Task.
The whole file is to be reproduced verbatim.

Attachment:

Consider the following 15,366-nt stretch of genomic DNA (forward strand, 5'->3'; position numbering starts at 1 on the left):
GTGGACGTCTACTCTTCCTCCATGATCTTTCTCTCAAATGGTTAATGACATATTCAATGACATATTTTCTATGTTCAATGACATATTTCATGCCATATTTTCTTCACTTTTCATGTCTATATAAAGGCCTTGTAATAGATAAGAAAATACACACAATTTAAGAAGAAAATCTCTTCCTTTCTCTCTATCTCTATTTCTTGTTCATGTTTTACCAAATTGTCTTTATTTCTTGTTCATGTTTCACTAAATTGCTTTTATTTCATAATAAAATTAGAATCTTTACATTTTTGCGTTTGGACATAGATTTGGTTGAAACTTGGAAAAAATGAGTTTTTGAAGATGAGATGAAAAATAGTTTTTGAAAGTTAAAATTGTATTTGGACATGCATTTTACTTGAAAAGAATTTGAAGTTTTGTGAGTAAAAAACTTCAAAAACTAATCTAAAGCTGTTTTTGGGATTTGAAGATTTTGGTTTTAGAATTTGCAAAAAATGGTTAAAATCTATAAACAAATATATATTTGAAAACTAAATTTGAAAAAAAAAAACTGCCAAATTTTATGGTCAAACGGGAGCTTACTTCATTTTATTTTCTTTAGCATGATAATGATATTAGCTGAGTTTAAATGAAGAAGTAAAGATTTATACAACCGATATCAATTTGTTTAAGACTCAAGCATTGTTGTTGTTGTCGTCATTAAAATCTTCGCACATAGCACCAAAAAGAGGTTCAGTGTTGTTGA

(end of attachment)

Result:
Consider the following 15,366-nt stretch of genomic DNA (forward strand, 5'->3'; position numbering starts at 1 on the left):
GTGGACGTCTACTCTTCCTCCATGATCTTTCTCTCAAATGGTTAATGACATATTCAATGACATATTTTCTATGTTCAATGACATATTTCATGCCATATTTTCTTCACTTTTCATGTCTATATAAAGGCCTTGTAATAGATAAGAAAATACACACAATTTAAGAAGAAAATCTCTTCCTTTCTCTCTATCTCTATTTCTTGTTCATGTTTTACCAAATTGTCTTTATTTCTTGTTCATGTTTCACTAAATTGCTTTTATTTCATAATAAAATTAGAATCTTTACATTTTTGCGTTTGGACATAGATTTGGTTGAAACTTGGAAAAAATGAGTTTTTGAAGATGAGATGAAAAATAGTTTTTGAAAGTTAAAATTGTATTTGGACATGCATTTTACTTGAAAAGAATTTGAAGTTTTGTGAGTAAAAAACTTCAAAAACTAATCTAAAGCTGTTTTTGGGATTTGAAGATTTTGGTTTTAGAATTTGCAAAAAATGGTTAAAATCTATAAACAAATATATATTTGAAAACTAAATTTGAAAAAAAAAAACTGCCAAATTTTATGGTCAAACGGGAGCTTACTTCATTTTATTTTCTTTAGCATGATAATGATATTAGCTGAGTTTAAATGAAGAAGTAAAGATTTATACAACCGATATCAATTTGTTTAAGACTCAAGCATTGTTGTTGTTGTCGTCATTAAAATCTTCGCACATAGCACCAAAAAGAGGTTCAGTGTTGTTGA